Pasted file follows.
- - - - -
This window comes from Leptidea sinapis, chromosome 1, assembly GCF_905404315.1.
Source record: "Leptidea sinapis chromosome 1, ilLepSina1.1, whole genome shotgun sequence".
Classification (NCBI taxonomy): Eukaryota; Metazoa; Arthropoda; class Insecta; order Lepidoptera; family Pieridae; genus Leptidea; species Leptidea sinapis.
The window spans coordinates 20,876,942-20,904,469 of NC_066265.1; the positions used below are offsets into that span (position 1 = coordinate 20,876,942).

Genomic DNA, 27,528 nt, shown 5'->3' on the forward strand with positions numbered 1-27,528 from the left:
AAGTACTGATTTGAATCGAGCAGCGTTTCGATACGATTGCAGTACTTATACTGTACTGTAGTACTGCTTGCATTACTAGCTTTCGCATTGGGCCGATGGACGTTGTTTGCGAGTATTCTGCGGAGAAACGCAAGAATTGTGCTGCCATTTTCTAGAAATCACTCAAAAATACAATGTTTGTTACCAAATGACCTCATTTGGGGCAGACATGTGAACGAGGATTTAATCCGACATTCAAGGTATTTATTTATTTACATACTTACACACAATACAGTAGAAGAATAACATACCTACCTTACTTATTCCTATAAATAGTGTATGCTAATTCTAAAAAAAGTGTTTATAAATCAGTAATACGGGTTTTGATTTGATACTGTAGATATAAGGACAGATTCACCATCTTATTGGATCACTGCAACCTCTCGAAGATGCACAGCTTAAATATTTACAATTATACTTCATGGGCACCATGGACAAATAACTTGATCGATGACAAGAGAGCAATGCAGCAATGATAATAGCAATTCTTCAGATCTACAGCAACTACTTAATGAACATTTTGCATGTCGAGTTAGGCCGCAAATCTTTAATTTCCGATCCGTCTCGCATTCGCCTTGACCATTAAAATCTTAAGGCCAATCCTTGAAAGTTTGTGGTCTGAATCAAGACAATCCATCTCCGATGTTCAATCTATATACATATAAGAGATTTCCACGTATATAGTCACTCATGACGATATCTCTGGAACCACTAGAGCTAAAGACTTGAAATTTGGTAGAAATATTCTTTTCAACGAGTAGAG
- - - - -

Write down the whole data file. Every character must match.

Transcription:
This window comes from Leptidea sinapis, chromosome 1, assembly GCF_905404315.1.
Source record: "Leptidea sinapis chromosome 1, ilLepSina1.1, whole genome shotgun sequence".
Classification (NCBI taxonomy): Eukaryota; Metazoa; Arthropoda; class Insecta; order Lepidoptera; family Pieridae; genus Leptidea; species Leptidea sinapis.
The window spans coordinates 20,876,942-20,904,469 of NC_066265.1; the positions used below are offsets into that span (position 1 = coordinate 20,876,942).

Genomic DNA, 27,528 nt, shown 5'->3' on the forward strand with positions numbered 1-27,528 from the left:
AAGTACTGATTTGAATCGAGCAGCGTTTCGATACGATTGCAGTACTTATACTGTACTGTAGTACTGCTTGCATTACTAGCTTTCGCATTGGGCCGATGGACGTTGTTTGCGAGTATTCTGCGGAGAAACGCAAGAATTGTGCTGCCATTTTCTAGAAATCACTCAAAAATACAATGTTTGTTACCAAATGACCTCATTTGGGGCAGACATGTGAACGAGGATTTAATCCGACATTCAAGGTATTTATTTATTTACATACTTACACACAATACAGTAGAAGAATAACATACCTACCTTACTTATTCCTATAAATAGTGTATGCTAATTCTAAAAAAAGTGTTTATAAATCAGTAATACGGGTTTTGATTTGATACTGTAGATATAAGGACAGATTCACCATCTTATTGGATCACTGCAACCTCTCGAAGATGCACAGCTTAAATATTTACAATTATACTTCATGGGCACCATGGACAAATAACTTGATCGATGACAAGAGAGCAATGCAGCAATGATAATAGCAATTCTTCAGATCTACAGCAACTACTTAATGAACATTTTGCATGTCGAGTTAGGCCGCAAATCTTTAATTTCCGATCCGTCTCGCATTCGCCTTGACCATTAAAATCTTAAGGCCAATCCTTGAAAGTTTGTGGTCTGAATCAAGACAATCCATCTCCGATGTTCAATCTATATACATATAAGAGATTTCCACGTATATAGTCACTCATGACGATATCTCTGGAACCACTAGAGCTAAAGACTTGAAATTTGGTAGAAATATTCTTTTCAACGAGTAGAG